Abstract 3708: Impact of Impaired Coronary Flow Reserve Evaluated by Transthoracic Doppler Echocardiography on Long-term Outcome in Patients With Coronary Risk Factors and Normal Coronary Artery
Background. Coronary flow reserve (CFR) is dependent on microvascular blood flow which reflects the combined effects of the epicardial coronary stenosis and microvascular dysfunction. Therefore, various coronary risk factors cause impaired CFR, even in the absence of coronary artery stenosis. However, its prognostic importance has not been fully discussed.
Purpose. To investigate whether impaired CFR without coronary stenosis is predictive of event-free survival in patients with various coronary risk factors.
Methods. In 101 patients without significant left anterior descending artery (LAD) stenosis, CFR was measured by transthoracic Doppler echocardiography (TTDE). The mean length of follow-up period was 61±18 months. Late cardiovascular events included cardiovascular death, myocardial infarction, stroke, and unstable/recurrent angina.
Results. Twenty-eight patients (28%) had cardiovascular events during follow-up period. Patients with cardiovascular events had lower CFR (2.9±0.6 vs 3.3±0.8) and higher prevalence of hypertension (79% vs 59%) than those without cardiovascular events (both p=0.04). Multivariate analysis revealed that CFR was the independent factor of cardiovascular events (p=0.04). The ROC curve provided CFR <3.0 as the best cut-off value predicting late cardiovascular events.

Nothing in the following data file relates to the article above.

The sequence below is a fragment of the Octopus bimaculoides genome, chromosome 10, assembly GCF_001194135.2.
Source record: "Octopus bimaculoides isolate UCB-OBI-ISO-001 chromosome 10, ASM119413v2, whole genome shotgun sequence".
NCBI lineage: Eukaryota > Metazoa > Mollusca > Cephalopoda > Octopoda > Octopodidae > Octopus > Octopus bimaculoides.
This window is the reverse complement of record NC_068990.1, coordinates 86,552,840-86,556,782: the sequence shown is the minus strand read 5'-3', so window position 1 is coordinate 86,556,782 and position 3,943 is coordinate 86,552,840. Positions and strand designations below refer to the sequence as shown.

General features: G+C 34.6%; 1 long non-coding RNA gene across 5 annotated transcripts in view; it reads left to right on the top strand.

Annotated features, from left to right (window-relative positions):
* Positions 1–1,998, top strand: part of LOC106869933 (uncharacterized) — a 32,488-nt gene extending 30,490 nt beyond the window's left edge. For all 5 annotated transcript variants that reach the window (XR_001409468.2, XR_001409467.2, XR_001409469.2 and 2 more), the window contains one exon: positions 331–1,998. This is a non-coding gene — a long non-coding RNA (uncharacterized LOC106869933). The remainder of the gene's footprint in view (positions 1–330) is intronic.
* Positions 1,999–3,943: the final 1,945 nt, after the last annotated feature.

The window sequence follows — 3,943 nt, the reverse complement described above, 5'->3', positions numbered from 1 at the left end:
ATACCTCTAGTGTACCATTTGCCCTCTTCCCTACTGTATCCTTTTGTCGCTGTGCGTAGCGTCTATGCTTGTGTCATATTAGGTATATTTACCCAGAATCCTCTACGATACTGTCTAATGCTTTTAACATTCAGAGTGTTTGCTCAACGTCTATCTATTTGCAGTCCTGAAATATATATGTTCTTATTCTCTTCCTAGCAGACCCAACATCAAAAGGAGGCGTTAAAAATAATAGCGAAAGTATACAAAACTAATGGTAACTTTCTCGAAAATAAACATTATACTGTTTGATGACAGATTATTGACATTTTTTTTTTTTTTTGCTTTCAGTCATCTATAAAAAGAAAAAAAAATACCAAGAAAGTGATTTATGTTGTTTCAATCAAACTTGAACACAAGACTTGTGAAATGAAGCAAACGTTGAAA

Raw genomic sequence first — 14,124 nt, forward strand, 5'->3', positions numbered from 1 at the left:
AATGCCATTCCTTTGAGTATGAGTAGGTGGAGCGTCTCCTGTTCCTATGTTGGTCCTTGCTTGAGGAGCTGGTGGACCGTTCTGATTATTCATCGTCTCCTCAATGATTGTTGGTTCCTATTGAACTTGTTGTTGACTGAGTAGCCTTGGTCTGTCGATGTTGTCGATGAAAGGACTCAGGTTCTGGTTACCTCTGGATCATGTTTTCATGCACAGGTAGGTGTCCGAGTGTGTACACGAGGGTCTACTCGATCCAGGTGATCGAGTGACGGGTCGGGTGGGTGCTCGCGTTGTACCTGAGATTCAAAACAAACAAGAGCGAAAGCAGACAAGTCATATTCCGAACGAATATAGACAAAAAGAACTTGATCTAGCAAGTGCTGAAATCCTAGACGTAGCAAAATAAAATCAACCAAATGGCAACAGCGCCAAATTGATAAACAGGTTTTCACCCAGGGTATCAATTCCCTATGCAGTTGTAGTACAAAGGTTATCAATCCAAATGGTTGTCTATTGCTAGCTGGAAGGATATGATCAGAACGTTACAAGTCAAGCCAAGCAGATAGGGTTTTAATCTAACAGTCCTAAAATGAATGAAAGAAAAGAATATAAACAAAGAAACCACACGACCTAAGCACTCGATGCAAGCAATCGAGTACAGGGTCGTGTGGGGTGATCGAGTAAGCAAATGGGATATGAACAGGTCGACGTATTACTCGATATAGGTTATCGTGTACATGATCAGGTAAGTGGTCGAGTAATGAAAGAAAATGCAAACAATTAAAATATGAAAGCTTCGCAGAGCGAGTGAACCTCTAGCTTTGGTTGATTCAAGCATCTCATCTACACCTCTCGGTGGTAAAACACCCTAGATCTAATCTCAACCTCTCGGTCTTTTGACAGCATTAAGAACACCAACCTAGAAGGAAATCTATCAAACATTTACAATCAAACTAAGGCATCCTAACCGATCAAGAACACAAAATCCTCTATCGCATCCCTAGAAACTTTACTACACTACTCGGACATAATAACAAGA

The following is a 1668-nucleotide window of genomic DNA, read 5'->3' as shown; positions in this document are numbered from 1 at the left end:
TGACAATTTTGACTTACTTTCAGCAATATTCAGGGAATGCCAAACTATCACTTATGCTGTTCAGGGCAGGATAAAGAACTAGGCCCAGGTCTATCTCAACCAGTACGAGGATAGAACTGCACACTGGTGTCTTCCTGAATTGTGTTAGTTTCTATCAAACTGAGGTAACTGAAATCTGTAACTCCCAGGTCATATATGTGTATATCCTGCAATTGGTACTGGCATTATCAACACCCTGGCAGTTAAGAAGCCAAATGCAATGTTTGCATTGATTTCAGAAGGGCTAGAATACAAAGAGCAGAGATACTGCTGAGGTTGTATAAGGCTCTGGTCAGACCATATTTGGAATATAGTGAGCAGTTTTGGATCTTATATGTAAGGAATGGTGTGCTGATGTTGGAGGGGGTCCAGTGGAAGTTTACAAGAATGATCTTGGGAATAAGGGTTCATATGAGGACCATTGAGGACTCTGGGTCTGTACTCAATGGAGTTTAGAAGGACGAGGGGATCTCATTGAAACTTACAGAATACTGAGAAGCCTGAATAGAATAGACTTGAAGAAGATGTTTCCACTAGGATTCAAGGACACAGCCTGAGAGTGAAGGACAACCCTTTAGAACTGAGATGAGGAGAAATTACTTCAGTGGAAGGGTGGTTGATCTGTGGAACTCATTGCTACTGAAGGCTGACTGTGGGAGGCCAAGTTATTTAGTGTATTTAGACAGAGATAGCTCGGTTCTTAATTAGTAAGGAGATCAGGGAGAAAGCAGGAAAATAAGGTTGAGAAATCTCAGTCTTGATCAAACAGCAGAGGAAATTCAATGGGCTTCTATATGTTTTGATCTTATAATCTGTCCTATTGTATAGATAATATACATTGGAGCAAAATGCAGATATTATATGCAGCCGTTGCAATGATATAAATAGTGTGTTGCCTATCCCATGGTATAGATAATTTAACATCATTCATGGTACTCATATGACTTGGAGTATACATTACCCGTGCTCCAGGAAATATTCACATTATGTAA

Conclusion. This study demonstrated that impaired CFR evaluated by TTDE was associated with late cardiovascular events in patients with various coronary risk factors and normal coronary artery. Close follow-up and strict control of coronary risk factors may be required in patients with CFR <3.0, in the presence of normal coronary artery.